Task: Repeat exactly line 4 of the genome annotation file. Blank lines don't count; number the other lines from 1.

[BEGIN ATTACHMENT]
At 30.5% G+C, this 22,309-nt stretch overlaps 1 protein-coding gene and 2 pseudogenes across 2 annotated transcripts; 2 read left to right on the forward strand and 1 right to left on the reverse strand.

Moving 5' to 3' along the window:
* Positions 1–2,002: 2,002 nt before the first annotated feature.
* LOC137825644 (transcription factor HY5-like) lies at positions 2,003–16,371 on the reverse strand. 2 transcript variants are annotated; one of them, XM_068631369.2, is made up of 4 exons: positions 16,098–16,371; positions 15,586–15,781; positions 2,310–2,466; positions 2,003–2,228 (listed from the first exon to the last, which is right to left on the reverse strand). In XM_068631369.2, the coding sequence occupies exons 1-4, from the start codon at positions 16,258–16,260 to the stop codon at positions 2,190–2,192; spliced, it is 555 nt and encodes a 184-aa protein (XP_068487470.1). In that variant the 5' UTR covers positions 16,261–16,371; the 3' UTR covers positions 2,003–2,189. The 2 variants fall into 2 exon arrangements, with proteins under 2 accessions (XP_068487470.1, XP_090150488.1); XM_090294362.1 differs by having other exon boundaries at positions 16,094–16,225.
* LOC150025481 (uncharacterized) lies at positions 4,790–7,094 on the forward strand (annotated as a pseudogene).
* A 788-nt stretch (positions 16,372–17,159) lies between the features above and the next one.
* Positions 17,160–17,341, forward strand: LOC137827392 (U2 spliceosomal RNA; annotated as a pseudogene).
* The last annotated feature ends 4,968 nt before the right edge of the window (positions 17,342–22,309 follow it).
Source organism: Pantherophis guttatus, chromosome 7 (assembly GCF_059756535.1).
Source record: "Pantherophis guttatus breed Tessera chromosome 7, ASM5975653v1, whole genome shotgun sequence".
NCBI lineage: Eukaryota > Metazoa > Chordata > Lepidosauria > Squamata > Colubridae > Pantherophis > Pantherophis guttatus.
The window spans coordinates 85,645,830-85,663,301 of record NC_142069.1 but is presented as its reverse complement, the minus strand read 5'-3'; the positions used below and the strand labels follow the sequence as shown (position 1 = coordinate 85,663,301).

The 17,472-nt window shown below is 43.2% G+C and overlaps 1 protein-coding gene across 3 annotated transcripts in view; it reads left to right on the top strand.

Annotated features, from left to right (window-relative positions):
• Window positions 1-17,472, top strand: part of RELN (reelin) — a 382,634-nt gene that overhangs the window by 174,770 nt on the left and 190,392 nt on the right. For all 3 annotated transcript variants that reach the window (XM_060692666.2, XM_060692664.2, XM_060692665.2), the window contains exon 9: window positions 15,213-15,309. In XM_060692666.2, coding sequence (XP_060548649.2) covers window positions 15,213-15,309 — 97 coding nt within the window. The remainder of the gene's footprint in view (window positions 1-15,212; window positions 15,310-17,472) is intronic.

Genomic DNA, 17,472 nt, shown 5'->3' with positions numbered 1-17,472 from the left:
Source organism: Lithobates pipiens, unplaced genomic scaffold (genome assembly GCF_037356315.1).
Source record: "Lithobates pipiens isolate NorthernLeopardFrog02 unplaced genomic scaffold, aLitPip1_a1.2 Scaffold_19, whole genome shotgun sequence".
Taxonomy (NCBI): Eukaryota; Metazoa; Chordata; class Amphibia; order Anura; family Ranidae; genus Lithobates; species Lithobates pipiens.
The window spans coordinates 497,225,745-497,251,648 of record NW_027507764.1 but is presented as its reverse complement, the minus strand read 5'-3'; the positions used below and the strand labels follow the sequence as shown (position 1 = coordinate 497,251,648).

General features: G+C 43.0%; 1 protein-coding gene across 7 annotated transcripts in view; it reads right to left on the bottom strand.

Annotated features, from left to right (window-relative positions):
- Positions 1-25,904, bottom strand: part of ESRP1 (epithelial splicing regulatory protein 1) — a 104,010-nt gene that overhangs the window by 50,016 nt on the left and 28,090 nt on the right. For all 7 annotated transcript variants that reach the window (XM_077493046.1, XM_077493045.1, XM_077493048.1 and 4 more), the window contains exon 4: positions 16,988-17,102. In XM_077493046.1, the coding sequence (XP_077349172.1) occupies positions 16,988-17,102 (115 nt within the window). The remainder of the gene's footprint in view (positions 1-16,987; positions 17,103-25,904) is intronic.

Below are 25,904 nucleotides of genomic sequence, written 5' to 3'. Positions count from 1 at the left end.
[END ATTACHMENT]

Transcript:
* LOC137825644 (transcription factor HY5-like) lies at positions 2,003–16,371 on the reverse strand. 2 transcript variants are annotated; one of them, XM_068631369.2, is made up of 4 exons: positions 16,098–16,371; positions 15,586–15,781; positions 2,310–2,466; positions 2,003–2,228 (listed from the first exon to the last, which is right to left on the reverse strand). In XM_068631369.2, the coding sequence occupies exons 1-4, from the start codon at positions 16,258–16,260 to the stop codon at positions 2,190–2,192; spliced, it is 555 nt and encodes a 184-aa protein (XP_068487470.1). In that variant the 5' UTR covers positions 16,261–16,371; the 3' UTR covers positions 2,003–2,189. The 2 variants fall into 2 exon arrangements, with proteins under 2 accessions (XP_068487470.1, XP_090150488.1); XM_090294362.1 differs by having other exon boundaries at positions 16,094–16,225.